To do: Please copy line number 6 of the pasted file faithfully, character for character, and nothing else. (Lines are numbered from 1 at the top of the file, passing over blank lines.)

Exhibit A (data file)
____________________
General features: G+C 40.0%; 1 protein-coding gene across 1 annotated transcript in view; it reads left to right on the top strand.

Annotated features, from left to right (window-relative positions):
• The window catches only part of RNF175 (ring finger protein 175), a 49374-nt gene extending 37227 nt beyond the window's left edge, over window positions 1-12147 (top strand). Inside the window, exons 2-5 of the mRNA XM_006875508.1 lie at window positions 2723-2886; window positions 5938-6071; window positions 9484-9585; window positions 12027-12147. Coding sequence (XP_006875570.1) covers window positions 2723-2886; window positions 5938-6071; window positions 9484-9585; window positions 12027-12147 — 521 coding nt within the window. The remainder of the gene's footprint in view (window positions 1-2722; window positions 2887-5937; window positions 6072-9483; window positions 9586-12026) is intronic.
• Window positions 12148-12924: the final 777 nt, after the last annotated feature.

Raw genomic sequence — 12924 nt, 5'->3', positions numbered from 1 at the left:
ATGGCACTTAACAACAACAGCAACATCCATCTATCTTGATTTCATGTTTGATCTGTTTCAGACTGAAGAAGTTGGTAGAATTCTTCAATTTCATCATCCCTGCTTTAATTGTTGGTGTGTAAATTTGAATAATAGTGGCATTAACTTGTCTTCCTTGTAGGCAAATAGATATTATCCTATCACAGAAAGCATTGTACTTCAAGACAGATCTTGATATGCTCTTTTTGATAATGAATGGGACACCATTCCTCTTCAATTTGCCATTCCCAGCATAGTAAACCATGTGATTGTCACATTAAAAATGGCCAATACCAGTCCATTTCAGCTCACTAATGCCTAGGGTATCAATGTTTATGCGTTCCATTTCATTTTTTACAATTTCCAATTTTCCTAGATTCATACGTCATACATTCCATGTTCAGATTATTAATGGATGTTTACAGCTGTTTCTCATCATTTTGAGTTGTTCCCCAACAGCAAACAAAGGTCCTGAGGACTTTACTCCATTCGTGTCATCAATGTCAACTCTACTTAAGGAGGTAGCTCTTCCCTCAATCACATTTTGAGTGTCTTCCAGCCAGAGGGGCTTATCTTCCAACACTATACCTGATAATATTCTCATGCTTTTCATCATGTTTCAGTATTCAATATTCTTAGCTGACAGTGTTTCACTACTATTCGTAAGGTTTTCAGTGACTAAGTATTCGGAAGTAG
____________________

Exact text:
ATGGCACTTAACAACAACAGCAACATCCATCTATCTTGATTTCATGTTTGATCTGTTTCAGACTGAAGAAGTTGGTAGAATTCTTCAATTTCATCATCCCTGCTTTAATTGTTGGTGTGTAAATTTGAATAATAGTGGCATTAACTTGTCTTCCTTGTAGGCAAATAGATATTATCCTATCACAGAAAGCATTGTACTTCAAGACAGATCTTGATATGCTCTTTTTGATAATGAATGGGACACCATTCCTCTTCAATTTGCCATTCCCAGCATAGTAAACCATGTGATTGTCACATTAAAAATGGCCAATACCAGTCCATTTCAGCTCACTAATGCCTAGGGTATCAATGTTTATGCGTTCCATTTCATTTTTTACAATTTCCAATTTTCCTAGATTCATACGTCATACATTCCATGTTCAGATTATTAATGGATGTTTACAGCTGTTTCTCATCATTTTGAGTTGTTCCCCAACAGCAAACAAAGGTCCTGAGGACTTTACTCCATTCGTGTCATCAATGTCAACTCTACTTAAGGAGGTAGCTCTTCCCTCAATCACATTTTGAGTGTCTTCCAGCCAGAGGGGCTTATCTTCCAACACTATACCTGATAATATTCTCATGCTTTTCATCATGTTTCAGTATTCAATATTCTTAGCTGACAGTGTTTCACTACTATTCGTAAGGTTTTCAGTGACTAAGTATTCGGAAGTAG